why I'm hungry?Welcome to Week 2 of the Craving Change Challenge! This week we ask you: Have you ever considered that there are different kinds of hunger? More importantly, do you really know what you’re hungry for? Getting to the bottom of why you overeat or want to eat when you’re not physically hungry is not only important for your medical weight loss program, it’s an integral part of eating in an emotionally intelligent way that will serve you for the rest of your life—helping you keep off the weight and stay healthy.The heart of all of this lies in the approach of mindful eating. Mindful eating is just what it sounds like, and a key component of it is simply awareness. Awareness of why you eat, how much you eat, and whether or not you even like what you’re eating! Our goal this week is to shift from goals and outcomes—for example, ‘Did I lose any weight?’—to simply awareness.

Awareness is power and brings opportunity! You’ll likely find after completing the mini-challenges for this week that you know yourself much better—and perhaps realize that you want to know even more.Here is your awareness mini-challenge for this week:

Your mini-challenge for Week 2: Differentiate between different types of hunger. Some detective work is in order to help you identify exactly what you’re hungry for. Here are three major types of hunger you’ll be assessing:

Physical hunger: This happens when you actually need to eat. There are physical symptoms of hunger present, such as a growling stomach, which go away after you’ve eaten.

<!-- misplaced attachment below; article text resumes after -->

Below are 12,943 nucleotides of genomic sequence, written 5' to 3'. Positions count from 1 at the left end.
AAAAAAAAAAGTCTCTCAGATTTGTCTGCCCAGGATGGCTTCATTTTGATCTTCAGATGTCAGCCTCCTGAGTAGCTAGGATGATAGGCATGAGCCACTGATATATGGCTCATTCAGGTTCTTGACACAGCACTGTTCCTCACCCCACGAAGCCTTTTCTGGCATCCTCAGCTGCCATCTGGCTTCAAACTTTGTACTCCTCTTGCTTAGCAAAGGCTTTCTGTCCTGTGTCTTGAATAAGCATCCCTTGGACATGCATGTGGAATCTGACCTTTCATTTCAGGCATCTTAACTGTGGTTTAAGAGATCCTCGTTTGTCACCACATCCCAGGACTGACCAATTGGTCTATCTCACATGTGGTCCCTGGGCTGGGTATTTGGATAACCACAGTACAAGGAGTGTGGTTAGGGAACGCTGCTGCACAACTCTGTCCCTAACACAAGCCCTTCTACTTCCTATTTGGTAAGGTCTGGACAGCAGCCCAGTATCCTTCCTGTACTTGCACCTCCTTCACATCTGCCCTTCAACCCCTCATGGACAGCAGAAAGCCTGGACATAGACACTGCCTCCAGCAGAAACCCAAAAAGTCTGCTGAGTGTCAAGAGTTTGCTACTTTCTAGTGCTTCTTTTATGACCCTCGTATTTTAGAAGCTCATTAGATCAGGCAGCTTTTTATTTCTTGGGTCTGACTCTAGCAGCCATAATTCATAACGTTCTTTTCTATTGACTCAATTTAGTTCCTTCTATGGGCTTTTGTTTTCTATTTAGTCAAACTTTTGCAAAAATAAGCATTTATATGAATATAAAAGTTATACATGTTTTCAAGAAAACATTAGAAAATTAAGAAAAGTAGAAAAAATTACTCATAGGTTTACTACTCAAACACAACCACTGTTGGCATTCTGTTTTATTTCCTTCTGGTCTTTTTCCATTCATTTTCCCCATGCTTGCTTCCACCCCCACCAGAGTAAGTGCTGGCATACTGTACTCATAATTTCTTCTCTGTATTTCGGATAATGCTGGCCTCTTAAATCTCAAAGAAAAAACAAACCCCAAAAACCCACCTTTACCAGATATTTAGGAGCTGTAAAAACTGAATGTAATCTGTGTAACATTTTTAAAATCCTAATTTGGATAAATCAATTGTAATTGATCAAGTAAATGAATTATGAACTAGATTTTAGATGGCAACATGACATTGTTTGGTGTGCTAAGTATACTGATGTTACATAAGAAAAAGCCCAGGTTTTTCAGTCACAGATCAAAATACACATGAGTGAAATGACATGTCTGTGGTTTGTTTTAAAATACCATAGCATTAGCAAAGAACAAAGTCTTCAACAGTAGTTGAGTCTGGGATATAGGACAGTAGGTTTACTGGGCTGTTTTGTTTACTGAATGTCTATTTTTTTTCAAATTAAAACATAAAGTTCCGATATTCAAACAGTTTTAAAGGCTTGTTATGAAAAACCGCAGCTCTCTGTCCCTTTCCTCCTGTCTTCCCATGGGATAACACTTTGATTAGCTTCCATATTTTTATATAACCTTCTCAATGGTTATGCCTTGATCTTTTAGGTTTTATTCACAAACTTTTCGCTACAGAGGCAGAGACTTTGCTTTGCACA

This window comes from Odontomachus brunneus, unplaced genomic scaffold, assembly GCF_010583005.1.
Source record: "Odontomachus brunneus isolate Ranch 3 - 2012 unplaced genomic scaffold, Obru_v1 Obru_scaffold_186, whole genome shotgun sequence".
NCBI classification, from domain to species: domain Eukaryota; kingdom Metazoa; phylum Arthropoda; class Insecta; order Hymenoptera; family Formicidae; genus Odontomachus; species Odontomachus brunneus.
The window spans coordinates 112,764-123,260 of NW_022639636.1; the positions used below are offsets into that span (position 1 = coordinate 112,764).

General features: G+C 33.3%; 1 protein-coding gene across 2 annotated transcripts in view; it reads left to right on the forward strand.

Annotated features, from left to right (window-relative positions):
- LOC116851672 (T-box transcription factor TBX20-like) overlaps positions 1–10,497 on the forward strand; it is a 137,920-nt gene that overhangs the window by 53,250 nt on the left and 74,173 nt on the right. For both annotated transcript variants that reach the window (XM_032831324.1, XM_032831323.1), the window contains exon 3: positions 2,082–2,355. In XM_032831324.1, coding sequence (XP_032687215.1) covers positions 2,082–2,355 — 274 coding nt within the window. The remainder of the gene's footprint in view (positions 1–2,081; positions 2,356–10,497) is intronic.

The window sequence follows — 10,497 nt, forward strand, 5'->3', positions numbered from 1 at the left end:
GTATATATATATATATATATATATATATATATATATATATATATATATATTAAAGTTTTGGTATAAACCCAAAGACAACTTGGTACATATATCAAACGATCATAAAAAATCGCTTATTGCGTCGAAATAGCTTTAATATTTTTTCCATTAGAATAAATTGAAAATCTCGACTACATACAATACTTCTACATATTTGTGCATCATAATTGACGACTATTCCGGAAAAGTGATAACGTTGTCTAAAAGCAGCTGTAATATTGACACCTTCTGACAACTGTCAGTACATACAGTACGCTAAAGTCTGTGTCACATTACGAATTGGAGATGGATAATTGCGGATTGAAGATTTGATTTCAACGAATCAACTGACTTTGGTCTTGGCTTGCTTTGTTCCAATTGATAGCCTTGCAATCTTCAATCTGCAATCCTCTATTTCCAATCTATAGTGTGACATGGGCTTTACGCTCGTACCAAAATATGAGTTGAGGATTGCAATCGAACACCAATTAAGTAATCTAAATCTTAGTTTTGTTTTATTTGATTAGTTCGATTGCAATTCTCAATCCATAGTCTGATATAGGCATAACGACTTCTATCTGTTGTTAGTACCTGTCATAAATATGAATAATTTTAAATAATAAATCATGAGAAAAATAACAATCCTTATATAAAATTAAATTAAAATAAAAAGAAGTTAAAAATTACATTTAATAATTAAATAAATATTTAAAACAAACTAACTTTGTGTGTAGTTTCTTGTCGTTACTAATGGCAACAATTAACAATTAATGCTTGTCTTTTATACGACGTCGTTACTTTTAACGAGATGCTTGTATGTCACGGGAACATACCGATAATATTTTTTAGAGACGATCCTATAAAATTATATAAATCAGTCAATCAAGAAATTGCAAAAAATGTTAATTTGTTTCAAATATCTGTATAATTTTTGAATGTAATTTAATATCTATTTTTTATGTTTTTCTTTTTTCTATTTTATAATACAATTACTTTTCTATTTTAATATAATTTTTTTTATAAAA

Sensory hunger: These are cravings that are due to your senses; for example, you smell or see food. Perhaps just the sound of the person eating in the cubicle next to you is enough to trigger it.

Cognitive hunger: This is hunger due to your emotions—stress, sadness or anxiety, for example—or other cognitive states. Cognitive states include knowledge (for example, knowing that it’s 1pm and that’s when you usually eat lunch), thoughts (for example, maybe you talked to your mom and it makes you think about her meatloaf), or memories.

There are lots of non-food things we may hunger for. It may be stimulation when we’re bored, recognition at work, companionship at home, or intellectual pursuits. Learning to identify what we hunger for beyond food is also an important aspect of awareness.So here’s what to do: Each time you think you are hungry each day this week, stop and do the following:

  1. Assess which of the three types of hunger you think you have. Also, note why you chose the type of hunger you did.
  2. Answer the question: ‘Will eating help meet my hunger?’ Answer it with either ‘Yes,’ ‘No,’ or ‘Not sure.’ If the answer is ‘No,’ write down what you think might help you meet your hunger.
  3. Write down your answers to 1 and 2, and review your notes each night. Are you surprised at how many non-physical moments of hunger you experienced?  Did the awareness of the presence of different types of hunger lead you to make different choices around food selections, and whether or not to eat?

 

By Day 7, you should be far better at both identifying the type of hunger you have, and how to best address it. During your daily check-in, don’t forget to answer your overall challenge questions. Refer to the challenge set-up article for the additional questions to answer during your daily check-in. As you do this, you will begin to see the amazing progress you’ll make when you simply become aware. Good luck and see you next week!

By: Suja Pilli, MD, Shaun J. Adams, MSN, FNP-C

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